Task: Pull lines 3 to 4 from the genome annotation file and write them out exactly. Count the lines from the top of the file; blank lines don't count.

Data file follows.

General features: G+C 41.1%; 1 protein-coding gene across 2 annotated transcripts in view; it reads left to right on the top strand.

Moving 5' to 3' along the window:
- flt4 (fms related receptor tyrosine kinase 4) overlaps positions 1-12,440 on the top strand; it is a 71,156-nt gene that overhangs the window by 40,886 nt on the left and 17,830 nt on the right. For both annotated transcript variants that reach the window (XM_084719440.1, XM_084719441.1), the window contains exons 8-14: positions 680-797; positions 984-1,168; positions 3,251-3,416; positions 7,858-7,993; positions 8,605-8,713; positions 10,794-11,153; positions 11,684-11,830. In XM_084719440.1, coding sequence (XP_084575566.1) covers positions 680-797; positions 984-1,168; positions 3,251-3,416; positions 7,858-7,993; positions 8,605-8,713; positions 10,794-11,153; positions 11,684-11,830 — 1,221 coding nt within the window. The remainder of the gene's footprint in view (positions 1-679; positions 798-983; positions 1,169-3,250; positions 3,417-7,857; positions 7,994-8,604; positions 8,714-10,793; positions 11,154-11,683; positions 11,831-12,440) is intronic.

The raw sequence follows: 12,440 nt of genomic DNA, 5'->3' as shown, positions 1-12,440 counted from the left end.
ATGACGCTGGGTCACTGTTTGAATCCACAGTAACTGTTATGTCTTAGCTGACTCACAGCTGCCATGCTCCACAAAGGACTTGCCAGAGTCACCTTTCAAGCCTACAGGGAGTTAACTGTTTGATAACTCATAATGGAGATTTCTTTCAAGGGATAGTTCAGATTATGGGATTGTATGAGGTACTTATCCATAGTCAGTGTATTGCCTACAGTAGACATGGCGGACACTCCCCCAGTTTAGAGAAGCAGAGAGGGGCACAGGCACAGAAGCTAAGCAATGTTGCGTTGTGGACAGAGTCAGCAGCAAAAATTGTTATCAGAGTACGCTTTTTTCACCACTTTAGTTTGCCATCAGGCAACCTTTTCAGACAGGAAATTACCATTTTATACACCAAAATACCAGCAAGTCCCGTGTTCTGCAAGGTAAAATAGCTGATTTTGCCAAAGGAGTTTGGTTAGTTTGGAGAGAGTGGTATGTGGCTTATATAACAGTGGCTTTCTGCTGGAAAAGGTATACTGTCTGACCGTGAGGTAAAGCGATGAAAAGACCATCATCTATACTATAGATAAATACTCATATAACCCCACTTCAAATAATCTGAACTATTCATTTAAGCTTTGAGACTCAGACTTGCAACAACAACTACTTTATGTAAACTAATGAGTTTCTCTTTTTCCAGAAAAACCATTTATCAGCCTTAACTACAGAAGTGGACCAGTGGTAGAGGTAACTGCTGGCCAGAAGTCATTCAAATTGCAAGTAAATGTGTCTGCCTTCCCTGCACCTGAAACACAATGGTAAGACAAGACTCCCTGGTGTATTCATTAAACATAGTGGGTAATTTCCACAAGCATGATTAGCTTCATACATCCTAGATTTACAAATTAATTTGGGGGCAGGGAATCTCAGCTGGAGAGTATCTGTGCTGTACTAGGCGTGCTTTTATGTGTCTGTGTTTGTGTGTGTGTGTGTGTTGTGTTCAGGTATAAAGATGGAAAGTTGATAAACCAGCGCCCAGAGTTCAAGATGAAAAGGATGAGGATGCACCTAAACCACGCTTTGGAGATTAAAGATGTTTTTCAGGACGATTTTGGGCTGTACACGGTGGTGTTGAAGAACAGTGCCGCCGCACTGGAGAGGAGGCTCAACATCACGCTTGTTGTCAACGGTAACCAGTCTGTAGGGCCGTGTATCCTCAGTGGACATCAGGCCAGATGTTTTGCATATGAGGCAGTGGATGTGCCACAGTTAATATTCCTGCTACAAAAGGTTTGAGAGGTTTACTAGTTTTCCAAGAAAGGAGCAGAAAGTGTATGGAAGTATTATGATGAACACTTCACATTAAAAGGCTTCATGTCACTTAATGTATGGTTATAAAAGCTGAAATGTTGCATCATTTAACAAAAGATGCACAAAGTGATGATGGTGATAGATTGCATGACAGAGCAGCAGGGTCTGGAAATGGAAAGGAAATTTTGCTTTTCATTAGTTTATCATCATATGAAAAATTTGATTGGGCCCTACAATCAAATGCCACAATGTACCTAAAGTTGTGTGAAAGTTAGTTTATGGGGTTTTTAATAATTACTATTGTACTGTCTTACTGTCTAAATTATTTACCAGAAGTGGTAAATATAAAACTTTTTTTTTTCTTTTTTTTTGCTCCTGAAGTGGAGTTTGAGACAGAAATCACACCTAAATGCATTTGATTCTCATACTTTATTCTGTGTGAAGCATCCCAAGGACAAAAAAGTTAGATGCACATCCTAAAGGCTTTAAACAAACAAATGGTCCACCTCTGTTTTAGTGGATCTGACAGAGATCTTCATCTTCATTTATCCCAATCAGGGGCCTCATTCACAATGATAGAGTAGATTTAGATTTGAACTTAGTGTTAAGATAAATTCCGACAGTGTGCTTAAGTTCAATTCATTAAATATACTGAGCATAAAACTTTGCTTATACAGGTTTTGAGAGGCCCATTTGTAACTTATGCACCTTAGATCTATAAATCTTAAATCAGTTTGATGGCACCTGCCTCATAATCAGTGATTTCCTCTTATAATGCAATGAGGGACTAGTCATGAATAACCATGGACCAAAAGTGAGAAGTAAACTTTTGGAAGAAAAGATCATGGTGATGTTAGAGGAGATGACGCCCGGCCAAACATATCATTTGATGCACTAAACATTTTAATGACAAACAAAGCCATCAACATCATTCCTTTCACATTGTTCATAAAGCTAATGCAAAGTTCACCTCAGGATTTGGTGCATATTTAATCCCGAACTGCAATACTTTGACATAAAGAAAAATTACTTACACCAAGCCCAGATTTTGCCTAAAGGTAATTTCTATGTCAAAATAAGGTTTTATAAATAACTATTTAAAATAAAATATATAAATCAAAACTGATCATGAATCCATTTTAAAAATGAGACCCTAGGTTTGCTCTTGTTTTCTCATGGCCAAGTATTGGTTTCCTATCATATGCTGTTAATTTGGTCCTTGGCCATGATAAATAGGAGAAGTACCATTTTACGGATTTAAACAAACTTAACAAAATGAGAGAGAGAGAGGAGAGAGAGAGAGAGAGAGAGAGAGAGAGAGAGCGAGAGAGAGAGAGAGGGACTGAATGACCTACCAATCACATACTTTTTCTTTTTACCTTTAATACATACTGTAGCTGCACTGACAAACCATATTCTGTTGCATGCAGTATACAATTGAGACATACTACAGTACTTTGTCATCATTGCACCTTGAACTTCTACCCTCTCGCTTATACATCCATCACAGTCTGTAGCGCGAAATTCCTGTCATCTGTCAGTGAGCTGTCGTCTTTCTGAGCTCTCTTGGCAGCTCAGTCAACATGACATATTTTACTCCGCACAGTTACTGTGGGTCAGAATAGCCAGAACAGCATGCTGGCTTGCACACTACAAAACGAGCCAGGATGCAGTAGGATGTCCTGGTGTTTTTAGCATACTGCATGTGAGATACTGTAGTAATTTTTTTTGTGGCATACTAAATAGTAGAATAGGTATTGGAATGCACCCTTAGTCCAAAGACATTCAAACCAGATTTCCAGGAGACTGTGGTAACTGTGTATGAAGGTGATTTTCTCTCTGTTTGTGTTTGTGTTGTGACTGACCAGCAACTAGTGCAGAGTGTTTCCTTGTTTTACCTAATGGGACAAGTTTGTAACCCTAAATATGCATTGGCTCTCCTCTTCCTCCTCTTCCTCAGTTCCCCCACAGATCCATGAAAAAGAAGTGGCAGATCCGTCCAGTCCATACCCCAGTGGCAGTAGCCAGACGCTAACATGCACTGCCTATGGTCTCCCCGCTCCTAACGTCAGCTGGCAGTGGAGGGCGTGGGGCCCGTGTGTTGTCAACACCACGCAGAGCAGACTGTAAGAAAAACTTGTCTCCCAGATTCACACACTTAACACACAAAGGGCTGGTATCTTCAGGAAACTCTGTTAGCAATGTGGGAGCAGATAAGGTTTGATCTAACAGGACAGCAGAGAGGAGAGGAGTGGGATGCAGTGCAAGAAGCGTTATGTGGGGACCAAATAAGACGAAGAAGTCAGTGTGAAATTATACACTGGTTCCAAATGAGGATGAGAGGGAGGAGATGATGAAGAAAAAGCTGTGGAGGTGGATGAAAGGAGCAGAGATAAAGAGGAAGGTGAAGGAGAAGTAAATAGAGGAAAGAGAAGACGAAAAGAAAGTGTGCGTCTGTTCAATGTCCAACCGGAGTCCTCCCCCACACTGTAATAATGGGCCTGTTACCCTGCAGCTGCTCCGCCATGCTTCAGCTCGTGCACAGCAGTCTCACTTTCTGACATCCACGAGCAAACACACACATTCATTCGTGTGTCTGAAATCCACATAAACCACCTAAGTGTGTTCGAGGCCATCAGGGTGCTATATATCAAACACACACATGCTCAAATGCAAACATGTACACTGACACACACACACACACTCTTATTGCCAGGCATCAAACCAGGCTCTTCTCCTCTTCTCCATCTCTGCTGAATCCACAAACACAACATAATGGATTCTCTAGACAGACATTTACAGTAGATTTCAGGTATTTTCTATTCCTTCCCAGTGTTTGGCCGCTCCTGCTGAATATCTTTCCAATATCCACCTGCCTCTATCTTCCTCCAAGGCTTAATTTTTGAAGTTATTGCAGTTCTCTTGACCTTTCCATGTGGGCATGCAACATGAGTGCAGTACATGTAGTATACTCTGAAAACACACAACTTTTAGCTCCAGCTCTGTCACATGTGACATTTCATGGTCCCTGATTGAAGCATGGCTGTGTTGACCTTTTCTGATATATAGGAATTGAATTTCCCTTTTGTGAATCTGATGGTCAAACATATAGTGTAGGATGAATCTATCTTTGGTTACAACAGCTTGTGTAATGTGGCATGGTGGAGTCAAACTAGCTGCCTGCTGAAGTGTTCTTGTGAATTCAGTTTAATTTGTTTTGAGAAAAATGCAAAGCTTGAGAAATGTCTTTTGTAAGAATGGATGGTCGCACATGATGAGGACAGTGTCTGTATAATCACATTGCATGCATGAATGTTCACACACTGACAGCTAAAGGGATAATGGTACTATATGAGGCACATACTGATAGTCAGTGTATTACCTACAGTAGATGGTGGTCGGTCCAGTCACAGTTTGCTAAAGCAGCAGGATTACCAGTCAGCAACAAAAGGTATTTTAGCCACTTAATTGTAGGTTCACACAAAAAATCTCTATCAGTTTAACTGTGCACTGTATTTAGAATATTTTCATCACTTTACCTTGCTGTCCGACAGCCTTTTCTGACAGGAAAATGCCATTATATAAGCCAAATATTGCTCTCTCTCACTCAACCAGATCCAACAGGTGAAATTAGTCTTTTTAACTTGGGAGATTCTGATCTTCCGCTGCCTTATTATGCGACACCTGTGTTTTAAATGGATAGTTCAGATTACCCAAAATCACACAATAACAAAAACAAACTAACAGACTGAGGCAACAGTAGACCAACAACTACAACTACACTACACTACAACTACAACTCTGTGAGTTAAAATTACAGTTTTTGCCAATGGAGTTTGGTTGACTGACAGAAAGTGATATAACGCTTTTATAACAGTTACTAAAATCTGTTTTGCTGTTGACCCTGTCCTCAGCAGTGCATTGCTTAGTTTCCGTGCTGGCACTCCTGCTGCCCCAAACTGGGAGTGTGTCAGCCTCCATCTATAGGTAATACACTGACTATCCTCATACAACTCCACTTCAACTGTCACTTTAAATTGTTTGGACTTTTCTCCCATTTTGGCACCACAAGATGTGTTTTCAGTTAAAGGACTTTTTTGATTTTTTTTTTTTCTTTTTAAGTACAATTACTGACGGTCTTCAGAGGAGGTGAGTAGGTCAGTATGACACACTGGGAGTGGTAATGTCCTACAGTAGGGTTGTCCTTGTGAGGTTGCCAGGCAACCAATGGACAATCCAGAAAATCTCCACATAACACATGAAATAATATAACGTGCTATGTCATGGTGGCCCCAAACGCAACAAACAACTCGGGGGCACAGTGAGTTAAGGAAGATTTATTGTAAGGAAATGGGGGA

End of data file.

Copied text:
- flt4 (fms related receptor tyrosine kinase 4) overlaps positions 1-12,440 on the top strand; it is a 71,156-nt gene that overhangs the window by 40,886 nt on the left and 17,830 nt on the right. For both annotated transcript variants that reach the window (XM_084719440.1, XM_084719441.1), the window contains exons 8-14: positions 680-797; positions 984-1,168; positions 3,251-3,416; positions 7,858-7,993; positions 8,605-8,713; positions 10,794-11,153; positions 11,684-11,830. In XM_084719440.1, coding sequence (XP_084575566.1) covers positions 680-797; positions 984-1,168; positions 3,251-3,416; positions 7,858-7,993; positions 8,605-8,713; positions 10,794-11,153; positions 11,684-11,830 — 1,221 coding nt within the window. The remainder of the gene's footprint in view (positions 1-679; positions 798-983; positions 1,169-3,250; positions 3,417-7,857; positions 7,994-8,604; positions 8,714-10,793; positions 11,154-11,683; positions 11,831-12,440) is intronic.

The raw sequence follows: 12,440 nt of genomic DNA, 5'->3' as shown, positions 1-12,440 counted from the left end.